So, over and out for now.  Off to play!  That is, after I get home from school.

Monday 158: Progress is Made!

LED LIghts

Monday, 20 June 2016

With judicious budgeting, and despite some necessary expenses, we did manage to put $2000.00 toward  a credit card in the past 3 weeks.  In a way, it was rather ironic, because our debit card was declined at a store when we purchased some lighting fixtures to replace the ones in the kitchen – our bank was protecting us from fraud.  So, we did pull out the credit card, rather than calling the bank right away.  $400.00 went on the card, but in the next couple of days, we paid for that expense and added some as well.  That is a good feeling.

My mother once said, “You don’t own a house.  It owns you.”  That seems to be only too true.  There is work we want to get done around the house, as well as in the house, but we are budgeting that in slowly as debts are reduced.  The primary goals are the debts, but there are some things that need to be done regardless.  For instance, our kitchen, while a really fabulous kitchen, is dark.  Under-the-cupboards lighting is a necessity.

When we bought the house, the lighting fixtures turned out to be expensive whenever a bulb burned out.  One small, thin fluorescent bulb costs about $12.00.  Until now, we did not really do much more than replace the bulbs because we had a number in stock.  As the prices of LED lighting dropped, we did an experiment with some lighting for $10.00, but did not like the results – mostly the inconvenience and color (bluish).  When 3 of our bulbs burned out and we had none left to replace them, it was time to go shopping.  We found the perfect ones – a warmish light, and only $35.00 a piece.  Some work and in a couple of hours, all 7 of the lights were replaced.  We have one as a back up.  Total cost:  $401.84.  Since these are good for 30,000 hours, we should get about 10 years of light . . . Thankfully, the other half can do the work.  I hate to think what it would cost otherwise, beyond the parts.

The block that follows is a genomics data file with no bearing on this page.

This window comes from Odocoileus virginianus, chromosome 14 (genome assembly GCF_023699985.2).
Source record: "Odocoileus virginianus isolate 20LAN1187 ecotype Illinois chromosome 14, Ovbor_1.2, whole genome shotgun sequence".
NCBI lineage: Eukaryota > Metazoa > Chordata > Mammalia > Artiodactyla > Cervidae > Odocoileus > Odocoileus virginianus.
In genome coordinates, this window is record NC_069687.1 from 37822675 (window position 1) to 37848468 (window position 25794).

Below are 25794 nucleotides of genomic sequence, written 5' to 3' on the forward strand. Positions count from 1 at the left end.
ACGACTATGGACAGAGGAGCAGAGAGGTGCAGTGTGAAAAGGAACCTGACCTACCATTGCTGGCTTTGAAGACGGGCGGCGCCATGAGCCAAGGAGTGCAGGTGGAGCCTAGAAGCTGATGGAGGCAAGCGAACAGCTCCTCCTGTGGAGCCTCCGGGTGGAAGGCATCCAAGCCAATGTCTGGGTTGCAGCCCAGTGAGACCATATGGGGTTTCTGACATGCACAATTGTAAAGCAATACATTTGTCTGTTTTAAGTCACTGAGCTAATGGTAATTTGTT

We have also booked 5 days for vacation in the northern areas of the state, and are scheduling other things, such as removal of the hot tub which has died a very permanent death.  (It was here when we moved in, and we used it a lot!)  After that, time to remove unnecessary and excessive trees.  Time . . . money . . . but we also cannot use our back yard at all because of the fact the trees are so numerous there is only dirt.  Once the hot tub is gone and the trees, we can begin to plan our next step in fixing up the back yard so we can enjoy it, rather than be annoyed by it.

Priorities?

Well, what are they?  It might appear that we are not that interested in paying off bills by the sounds of it.  Vacation?  Pay for hot tub removal?  Fix up the back yard?

There is always a need to balance necessity with necessity.  Debts are primary without incurring new ones.  The back yard is worthless – dirt, old hot tub, trees that are so dense they are rubbing on the neighbor’s roof and a potential fire hazard.  The hot tub blocks access to many of the trees.  One third of the property has no value to us.  It needs fixing for our safety and our sanity – but doing it over time is fine.  And finally, a vacation.  Not a big one, but one which is needed and has been planned for . . . all work and no play is not a life worth living!